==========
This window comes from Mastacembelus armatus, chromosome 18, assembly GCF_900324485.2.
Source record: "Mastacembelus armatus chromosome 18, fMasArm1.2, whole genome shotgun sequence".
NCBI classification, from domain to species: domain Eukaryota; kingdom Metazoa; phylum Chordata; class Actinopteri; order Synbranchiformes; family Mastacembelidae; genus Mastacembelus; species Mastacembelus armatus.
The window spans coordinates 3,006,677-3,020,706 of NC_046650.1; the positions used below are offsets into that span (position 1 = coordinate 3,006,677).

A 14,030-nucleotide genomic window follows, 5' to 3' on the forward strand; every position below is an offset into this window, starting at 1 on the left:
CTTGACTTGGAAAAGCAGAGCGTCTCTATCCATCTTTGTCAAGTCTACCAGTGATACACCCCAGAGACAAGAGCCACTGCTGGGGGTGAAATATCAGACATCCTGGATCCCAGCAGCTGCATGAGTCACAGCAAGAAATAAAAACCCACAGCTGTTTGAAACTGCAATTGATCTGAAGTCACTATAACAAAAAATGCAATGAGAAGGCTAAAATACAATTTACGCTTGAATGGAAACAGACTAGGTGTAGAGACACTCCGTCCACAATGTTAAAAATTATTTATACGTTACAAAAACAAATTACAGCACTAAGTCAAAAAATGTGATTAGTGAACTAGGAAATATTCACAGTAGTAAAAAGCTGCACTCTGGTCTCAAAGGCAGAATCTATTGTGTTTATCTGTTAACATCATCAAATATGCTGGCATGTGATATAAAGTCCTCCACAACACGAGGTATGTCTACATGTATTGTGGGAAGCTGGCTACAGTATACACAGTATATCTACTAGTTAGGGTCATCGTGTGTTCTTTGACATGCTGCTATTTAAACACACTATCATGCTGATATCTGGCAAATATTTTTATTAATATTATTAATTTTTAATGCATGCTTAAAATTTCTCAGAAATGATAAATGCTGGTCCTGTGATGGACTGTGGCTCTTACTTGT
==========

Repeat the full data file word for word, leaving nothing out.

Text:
This window comes from Mastacembelus armatus, chromosome 18, assembly GCF_900324485.2.
Source record: "Mastacembelus armatus chromosome 18, fMasArm1.2, whole genome shotgun sequence".
NCBI classification, from domain to species: domain Eukaryota; kingdom Metazoa; phylum Chordata; class Actinopteri; order Synbranchiformes; family Mastacembelidae; genus Mastacembelus; species Mastacembelus armatus.
The window spans coordinates 3,006,677-3,020,706 of NC_046650.1; the positions used below are offsets into that span (position 1 = coordinate 3,006,677).

A 14,030-nucleotide genomic window follows, 5' to 3' on the forward strand; every position below is an offset into this window, starting at 1 on the left:
CTTGACTTGGAAAAGCAGAGCGTCTCTATCCATCTTTGTCAAGTCTACCAGTGATACACCCCAGAGACAAGAGCCACTGCTGGGGGTGAAATATCAGACATCCTGGATCCCAGCAGCTGCATGAGTCACAGCAAGAAATAAAAACCCACAGCTGTTTGAAACTGCAATTGATCTGAAGTCACTATAACAAAAAATGCAATGAGAAGGCTAAAATACAATTTACGCTTGAATGGAAACAGACTAGGTGTAGAGACACTCCGTCCACAATGTTAAAAATTATTTATACGTTACAAAAACAAATTACAGCACTAAGTCAAAAAATGTGATTAGTGAACTAGGAAATATTCACAGTAGTAAAAAGCTGCACTCTGGTCTCAAAGGCAGAATCTATTGTGTTTATCTGTTAACATCATCAAATATGCTGGCATGTGATATAAAGTCCTCCACAACACGAGGTATGTCTACATGTATTGTGGGAAGCTGGCTACAGTATACACAGTATATCTACTAGTTAGGGTCATCGTGTGTTCTTTGACATGCTGCTATTTAAACACACTATCATGCTGATATCTGGCAAATATTTTTATTAATATTATTAATTTTTAATGCATGCTTAAAATTTCTCAGAAATGATAAATGCTGGTCCTGTGATGGACTGTGGCTCTTACTTGT